A gothic wooden church dating back to 1763, the “Gibraltar of the North” and an archipelago that continues to rise slowly out of the sea represent just a few of the unique Finnish cultural and natural treasures on the famous Unesco World Heritage list.
Click here to explore this map of Finland’s Unesco heritage sites.
Measurements were taken along the arc from 1816 to 1855.
Finland contains almost 1,000 kilometres of the arc.
But Old Rauma is still a lively part of town, with shops, cosy restaurants, cafés and artists’ ateliers.
The Suomenlinna coastal bastion was founded in 1748 on seven rocky islands adjacent to Helsinki and is considered one of Finland’s cultural treasures.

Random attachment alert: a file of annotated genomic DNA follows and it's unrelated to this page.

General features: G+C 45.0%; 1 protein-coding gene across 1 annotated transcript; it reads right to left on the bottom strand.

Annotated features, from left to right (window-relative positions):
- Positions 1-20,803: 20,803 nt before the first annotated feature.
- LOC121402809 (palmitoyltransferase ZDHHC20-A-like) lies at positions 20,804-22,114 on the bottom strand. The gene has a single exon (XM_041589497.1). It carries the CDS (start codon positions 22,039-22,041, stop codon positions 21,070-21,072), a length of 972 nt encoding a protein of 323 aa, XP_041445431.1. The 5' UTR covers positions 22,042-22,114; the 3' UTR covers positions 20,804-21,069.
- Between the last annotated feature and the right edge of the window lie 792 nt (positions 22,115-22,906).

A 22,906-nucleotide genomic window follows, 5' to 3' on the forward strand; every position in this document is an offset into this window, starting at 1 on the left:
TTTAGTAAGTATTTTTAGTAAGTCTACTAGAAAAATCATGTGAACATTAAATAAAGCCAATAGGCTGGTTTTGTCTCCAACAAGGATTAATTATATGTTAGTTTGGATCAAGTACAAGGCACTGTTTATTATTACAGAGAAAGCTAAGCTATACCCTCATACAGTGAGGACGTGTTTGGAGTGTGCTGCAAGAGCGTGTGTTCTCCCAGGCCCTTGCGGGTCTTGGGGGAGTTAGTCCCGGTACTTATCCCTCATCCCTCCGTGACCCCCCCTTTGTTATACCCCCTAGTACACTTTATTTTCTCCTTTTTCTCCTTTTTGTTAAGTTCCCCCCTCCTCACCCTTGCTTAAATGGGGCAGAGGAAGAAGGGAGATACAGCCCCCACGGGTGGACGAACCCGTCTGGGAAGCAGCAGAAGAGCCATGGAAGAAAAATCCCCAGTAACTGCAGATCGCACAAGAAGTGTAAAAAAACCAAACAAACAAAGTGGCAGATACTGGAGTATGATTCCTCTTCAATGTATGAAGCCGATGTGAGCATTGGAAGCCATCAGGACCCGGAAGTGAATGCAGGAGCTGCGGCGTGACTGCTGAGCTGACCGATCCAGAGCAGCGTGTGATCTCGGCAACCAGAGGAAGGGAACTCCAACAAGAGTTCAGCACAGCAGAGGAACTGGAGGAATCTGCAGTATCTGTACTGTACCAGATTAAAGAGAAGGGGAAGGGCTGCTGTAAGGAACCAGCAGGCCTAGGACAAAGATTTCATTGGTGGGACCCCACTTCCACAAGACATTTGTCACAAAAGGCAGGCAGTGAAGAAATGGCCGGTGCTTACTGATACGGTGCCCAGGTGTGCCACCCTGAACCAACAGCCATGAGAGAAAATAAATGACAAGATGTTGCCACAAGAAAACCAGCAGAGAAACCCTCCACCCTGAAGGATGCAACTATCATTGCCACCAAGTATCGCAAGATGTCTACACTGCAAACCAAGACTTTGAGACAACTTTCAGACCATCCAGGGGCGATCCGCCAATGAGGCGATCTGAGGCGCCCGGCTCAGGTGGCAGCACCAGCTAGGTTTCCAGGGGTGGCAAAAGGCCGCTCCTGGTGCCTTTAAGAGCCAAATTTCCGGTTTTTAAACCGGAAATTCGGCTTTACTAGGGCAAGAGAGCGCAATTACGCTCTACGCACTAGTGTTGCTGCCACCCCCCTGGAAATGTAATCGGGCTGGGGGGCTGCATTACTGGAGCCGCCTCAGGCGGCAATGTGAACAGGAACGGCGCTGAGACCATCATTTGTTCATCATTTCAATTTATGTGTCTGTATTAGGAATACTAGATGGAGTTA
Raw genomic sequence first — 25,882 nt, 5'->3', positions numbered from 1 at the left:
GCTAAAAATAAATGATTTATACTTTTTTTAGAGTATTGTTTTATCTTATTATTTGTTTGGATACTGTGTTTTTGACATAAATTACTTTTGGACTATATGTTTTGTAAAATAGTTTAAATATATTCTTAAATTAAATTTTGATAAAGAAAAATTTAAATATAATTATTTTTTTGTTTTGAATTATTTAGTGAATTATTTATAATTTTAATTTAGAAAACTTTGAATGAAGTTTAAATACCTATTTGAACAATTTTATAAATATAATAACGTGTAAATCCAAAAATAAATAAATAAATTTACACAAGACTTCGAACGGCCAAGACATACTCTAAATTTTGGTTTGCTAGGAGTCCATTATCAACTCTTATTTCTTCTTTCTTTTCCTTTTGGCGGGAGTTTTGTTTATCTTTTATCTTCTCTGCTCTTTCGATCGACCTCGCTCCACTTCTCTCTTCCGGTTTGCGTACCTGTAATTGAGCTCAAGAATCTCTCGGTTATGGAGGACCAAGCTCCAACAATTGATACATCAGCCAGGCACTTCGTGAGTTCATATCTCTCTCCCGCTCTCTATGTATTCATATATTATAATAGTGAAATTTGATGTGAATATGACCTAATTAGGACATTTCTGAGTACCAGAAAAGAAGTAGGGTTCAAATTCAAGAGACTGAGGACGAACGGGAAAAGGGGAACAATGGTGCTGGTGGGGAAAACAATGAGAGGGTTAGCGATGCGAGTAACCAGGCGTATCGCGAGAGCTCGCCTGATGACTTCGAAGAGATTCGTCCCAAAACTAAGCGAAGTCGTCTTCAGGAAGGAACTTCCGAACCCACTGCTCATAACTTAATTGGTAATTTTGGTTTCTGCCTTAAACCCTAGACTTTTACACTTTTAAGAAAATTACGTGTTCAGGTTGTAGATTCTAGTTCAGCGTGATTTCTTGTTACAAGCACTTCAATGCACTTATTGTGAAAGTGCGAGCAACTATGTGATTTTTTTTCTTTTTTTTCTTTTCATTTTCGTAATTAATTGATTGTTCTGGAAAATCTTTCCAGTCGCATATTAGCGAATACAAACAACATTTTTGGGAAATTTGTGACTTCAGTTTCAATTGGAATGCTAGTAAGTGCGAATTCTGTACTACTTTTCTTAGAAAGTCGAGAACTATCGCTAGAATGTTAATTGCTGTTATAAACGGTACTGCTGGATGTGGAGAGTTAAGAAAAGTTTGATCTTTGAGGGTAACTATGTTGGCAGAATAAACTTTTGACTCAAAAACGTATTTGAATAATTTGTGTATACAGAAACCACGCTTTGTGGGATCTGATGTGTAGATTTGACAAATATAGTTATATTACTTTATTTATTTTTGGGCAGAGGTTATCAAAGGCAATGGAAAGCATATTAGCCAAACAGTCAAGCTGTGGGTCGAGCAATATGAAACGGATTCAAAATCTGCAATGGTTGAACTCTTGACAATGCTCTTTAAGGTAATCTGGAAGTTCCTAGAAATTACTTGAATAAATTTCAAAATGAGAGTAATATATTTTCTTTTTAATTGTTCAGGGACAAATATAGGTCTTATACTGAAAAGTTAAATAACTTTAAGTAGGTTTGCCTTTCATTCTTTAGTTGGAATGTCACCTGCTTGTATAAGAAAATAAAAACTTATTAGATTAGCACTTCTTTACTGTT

The church combines central European architecture styles with ancient log building methods.
Many buildings on the central street were built in the 18th century and decorated in the neo-renaissance style.
The complex of factory buildings, machine rooms, industrial village and workers’ homes creates a unique atmosphere that shows the birth of the Finnish timber industry.
Craft workshops and stalls occupy the former stables in summer.
The stone cairns on a hill called Sammallahdenmäki form a striking insight into ancient religious burial rites and customs.
They are characteristic of the communities that lived in western Finland during the Nordic Bronze Age and early Iron Age (from 1,600 to 50 BC).
The arc consists of a network of 265 geodesic observation points stretching over 2,820 kilometres.